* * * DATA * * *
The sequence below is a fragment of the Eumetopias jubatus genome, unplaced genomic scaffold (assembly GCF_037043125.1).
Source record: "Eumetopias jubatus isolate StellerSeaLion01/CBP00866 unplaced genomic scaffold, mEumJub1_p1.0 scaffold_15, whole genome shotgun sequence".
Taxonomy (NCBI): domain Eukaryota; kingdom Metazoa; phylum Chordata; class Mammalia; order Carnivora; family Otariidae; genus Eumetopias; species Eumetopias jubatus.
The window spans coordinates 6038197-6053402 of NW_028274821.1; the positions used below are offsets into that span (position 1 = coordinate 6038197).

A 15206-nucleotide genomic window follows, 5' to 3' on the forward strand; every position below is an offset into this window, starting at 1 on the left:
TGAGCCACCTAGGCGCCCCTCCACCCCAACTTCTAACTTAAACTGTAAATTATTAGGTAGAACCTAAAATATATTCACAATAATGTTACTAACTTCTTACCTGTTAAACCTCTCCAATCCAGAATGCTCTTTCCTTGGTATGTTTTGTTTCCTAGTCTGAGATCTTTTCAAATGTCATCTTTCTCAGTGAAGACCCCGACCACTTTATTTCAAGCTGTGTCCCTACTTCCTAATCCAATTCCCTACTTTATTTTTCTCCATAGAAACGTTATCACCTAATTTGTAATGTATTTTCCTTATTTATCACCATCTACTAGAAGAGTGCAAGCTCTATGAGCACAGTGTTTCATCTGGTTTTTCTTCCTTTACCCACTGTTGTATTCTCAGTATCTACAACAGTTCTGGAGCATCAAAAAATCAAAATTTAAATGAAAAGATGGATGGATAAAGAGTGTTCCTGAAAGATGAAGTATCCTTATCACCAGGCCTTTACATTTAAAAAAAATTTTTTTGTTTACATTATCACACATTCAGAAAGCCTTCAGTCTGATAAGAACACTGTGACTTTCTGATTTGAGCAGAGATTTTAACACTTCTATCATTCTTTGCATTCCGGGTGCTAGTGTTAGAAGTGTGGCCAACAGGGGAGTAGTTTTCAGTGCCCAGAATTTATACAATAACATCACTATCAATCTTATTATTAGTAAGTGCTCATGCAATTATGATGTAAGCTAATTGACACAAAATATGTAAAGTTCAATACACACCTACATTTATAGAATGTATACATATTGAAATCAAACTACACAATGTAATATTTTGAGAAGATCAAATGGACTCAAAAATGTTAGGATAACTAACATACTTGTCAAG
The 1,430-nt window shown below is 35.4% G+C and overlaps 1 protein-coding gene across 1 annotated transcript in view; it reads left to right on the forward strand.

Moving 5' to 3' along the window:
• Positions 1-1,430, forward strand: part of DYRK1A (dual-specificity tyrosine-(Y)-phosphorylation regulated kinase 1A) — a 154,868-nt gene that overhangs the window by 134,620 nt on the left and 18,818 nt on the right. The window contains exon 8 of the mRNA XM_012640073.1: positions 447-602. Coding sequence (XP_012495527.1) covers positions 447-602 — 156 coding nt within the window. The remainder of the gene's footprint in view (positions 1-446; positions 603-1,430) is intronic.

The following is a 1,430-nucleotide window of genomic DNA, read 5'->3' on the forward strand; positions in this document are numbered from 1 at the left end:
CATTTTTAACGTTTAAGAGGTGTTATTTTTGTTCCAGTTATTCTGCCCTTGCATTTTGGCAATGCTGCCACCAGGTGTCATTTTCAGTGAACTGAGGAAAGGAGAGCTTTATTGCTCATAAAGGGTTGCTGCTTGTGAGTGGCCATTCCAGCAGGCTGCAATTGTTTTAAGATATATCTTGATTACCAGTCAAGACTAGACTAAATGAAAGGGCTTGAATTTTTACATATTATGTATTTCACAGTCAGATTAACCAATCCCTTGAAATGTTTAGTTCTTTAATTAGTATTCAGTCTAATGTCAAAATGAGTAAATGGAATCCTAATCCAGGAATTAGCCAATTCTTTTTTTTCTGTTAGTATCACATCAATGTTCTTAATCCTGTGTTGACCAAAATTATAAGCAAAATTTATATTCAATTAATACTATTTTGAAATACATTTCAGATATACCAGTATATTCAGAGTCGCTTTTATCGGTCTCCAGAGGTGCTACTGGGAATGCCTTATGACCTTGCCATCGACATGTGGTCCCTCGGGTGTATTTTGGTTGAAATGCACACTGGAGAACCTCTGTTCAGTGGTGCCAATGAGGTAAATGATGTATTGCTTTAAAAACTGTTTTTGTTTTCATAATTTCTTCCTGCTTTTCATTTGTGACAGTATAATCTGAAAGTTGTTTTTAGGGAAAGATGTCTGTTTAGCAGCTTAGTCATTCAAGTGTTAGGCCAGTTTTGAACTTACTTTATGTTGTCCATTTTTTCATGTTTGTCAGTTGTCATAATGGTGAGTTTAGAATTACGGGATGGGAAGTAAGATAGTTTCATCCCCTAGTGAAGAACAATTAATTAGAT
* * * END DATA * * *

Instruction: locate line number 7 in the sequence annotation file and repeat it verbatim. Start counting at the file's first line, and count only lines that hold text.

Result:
The 1,430-nt window shown below is 35.4% G+C and overlaps 1 protein-coding gene across 1 annotated transcript in view; it reads left to right on the forward strand.